This has been a great pulk (gear) sled for my winter camping trips. It makes it much easier to bring lots of gear into the woods in the winter compared to a backpack. This high quality sled has held up well for three winters and should last many more. I recommend this sled to anyone looking for a good pulk sled for skiing or snowshoeing. Its narrow foot print and short sides can sometimes be problematic on steep slopes, but it was designed to be sleek and lightweight. Technique can help overcome any issues with handling. Be sure to fashion some type of pole system for pulling, as simply using a rope will cause control problems, especially downhill. See Ed's Wilderness Systems for pole details.



Tom Murphy, Tue, 01/04/2011 - 11:28

I have never used my pulk on really steep ascents because I stay below treeline all winter; in the woods on valley trails.


This is where I got a lot of my ideas.

I made the "Chapter 3. The Simple Pipe Pulk" with a few mods.

- I reduced the length of the poles based on snowshoe use only [see page 27, Measuring Pole Length]

- used electrical conduit for the poles since I am not XC skiing and am not concerned about the poles injuring me in a fall.

- added two cross pieces; the cross pieces are PVC tees that slide over the electrical conduit with another piece of electrical conduit between them. All connections are duct tape. It looks like a ladder with two rungs.

- the system still can pivot at the two harness/conduit connections and at the two sled/conduit connections but it doesn't try to pass me going downhill

- spent a little money to use climbing rope for the pulk system. Nice to have a 25-30 foot length of high quality rope with me with no extra weight penalty.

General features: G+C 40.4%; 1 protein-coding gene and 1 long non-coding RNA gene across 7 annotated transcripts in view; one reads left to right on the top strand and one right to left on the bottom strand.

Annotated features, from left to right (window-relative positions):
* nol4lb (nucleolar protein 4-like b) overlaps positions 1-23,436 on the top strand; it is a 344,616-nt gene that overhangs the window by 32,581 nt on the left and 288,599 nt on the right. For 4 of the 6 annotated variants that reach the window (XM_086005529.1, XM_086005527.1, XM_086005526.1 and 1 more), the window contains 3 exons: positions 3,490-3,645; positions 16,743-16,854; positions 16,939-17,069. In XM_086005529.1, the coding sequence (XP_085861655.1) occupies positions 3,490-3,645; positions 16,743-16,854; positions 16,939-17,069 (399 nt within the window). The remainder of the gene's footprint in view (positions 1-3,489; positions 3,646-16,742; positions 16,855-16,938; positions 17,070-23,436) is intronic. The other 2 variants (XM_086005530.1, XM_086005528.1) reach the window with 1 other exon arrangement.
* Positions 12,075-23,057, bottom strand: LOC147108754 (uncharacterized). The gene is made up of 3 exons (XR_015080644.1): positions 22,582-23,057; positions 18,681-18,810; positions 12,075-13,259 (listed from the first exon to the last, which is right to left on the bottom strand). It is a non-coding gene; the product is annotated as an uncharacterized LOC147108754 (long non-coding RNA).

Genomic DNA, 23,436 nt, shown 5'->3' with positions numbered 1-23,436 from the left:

- added a bunch of sst washers to keep the electrical conduit from possibly fraying the rope

- cannibalized a Kelty kid carrier for the harness. The load is on both shoulder and hips.


IMO the less slop in the belt connection the better [less push pull tugging occurs].

I put my backpack in the pulk with a decent load in it. I try to put most of the "non-camping" day-hiking items in the backpack. So I could drop the pulk in an emergnecy and not have to sort through a million items.

When it gets too steep and the pulk feels like it is pulling me back down the hill, I put the backpack on and put the harness in the sled. This distributes a bunch of the load to my body and makes the ascent easier. The penalty is i have both a harness and a backpack.

I have a light weight 8x8 garden tarp that I use to keep everything in the pulk doing transit. I make a burrito with my gear as the filling and the tarp as the shell.

I AVOID getting my pulk wet in river and stream crossings, the added friction is murder. I am thinking of buying xc ski wax or applying a can of PAM.

Gary Rath, Sat, 11/26/2011 - 11:39

Where did you find the sled? Ive been looking for one.

jloomis, Sat, 11/26/2011 - 19:07

I found it at REI several years back. You might want to see if they can special order it for you.

I have this sled. For preventing it hitting you while going down hill. I have a thick rope (12mm thickness) witha carabinier in each end, and about 150cm long. While pulling the pulk It just sits on top of the load, secured uner the bungees. Each end is secure to to the front sides, on the rope that I have around the pulk.

When prepping to go down hill, I simply stretch the rope under the pulk, instead of on top, in a U from the front, under the pulk at the rear and forward again to the front. this acts as an effective brake and the pulk will not slide forward unless I actively pull it.